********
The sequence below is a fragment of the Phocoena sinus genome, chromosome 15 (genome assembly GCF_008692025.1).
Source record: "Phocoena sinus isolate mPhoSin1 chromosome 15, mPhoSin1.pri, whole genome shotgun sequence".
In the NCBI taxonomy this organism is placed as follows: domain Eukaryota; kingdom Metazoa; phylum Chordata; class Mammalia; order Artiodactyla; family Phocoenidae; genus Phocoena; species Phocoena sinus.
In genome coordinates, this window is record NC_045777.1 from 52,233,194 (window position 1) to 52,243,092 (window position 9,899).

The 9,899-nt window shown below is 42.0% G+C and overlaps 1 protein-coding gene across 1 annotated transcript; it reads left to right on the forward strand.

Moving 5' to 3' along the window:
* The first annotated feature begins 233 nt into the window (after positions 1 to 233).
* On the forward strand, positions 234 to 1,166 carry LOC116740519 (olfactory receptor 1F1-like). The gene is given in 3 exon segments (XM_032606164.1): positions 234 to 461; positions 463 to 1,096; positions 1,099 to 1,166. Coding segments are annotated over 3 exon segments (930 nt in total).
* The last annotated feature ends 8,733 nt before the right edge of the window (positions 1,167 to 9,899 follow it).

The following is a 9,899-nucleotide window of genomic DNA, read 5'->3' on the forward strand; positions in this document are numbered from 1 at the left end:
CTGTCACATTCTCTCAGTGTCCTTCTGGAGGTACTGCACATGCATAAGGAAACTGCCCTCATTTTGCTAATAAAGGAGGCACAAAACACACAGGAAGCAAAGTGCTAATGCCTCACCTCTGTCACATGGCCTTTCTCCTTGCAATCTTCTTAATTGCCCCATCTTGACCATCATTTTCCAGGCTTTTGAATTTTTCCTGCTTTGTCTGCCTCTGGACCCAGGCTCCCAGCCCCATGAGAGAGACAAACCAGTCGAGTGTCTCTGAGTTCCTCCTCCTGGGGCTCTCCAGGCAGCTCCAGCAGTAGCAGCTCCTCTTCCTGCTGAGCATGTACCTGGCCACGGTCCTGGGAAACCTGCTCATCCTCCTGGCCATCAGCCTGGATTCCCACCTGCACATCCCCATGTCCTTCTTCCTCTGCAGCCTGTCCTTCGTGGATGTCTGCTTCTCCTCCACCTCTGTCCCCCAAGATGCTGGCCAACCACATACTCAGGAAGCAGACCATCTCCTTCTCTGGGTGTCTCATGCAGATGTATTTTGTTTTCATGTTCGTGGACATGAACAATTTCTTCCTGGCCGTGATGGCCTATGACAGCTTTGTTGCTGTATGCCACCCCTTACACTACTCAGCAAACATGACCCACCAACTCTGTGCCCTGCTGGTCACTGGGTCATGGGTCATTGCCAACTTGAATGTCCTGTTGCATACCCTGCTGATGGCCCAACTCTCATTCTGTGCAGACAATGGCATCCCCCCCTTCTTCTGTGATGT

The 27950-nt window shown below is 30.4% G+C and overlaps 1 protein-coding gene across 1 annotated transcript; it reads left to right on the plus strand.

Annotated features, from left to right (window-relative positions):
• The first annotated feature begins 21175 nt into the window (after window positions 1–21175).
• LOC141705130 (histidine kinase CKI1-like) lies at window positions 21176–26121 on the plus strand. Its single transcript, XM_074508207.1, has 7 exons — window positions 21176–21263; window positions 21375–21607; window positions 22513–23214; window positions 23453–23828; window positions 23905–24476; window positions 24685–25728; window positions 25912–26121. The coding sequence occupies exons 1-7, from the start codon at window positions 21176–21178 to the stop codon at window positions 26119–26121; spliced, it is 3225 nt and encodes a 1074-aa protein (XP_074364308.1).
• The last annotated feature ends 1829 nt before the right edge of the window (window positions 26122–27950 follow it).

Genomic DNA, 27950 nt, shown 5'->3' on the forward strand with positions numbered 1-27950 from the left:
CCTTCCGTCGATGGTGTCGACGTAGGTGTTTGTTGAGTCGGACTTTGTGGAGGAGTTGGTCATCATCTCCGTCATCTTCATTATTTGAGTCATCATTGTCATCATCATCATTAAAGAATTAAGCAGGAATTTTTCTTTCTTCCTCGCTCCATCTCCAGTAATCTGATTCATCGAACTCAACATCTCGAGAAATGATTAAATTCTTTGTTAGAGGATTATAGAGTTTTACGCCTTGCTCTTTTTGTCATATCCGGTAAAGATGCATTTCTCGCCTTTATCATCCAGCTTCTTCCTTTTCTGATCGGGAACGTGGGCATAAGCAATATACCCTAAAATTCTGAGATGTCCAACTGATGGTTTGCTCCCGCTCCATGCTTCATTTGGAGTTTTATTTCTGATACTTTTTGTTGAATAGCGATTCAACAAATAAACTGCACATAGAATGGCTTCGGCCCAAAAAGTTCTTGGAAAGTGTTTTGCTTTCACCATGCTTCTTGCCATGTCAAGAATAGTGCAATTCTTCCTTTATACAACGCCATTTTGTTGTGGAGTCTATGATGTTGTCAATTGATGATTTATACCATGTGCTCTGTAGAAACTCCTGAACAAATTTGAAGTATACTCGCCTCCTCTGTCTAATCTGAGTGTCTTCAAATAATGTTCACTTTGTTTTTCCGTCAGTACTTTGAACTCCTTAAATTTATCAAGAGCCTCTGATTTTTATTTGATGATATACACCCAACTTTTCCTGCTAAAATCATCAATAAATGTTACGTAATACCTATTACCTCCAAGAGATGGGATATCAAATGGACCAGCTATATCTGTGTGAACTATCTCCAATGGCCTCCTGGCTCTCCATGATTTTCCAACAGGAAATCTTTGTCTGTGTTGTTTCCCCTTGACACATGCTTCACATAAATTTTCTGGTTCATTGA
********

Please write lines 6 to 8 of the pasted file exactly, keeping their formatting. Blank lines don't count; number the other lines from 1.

Moving 5' to 3' along the window:
* The first annotated feature begins 233 nt into the window (after positions 1 to 233).
* On the forward strand, positions 234 to 1,166 carry LOC116740519 (olfactory receptor 1F1-like). The gene is given in 3 exon segments (XM_032606164.1): positions 234 to 461; positions 463 to 1,096; positions 1,099 to 1,166. Coding segments are annotated over 3 exon segments (930 nt in total).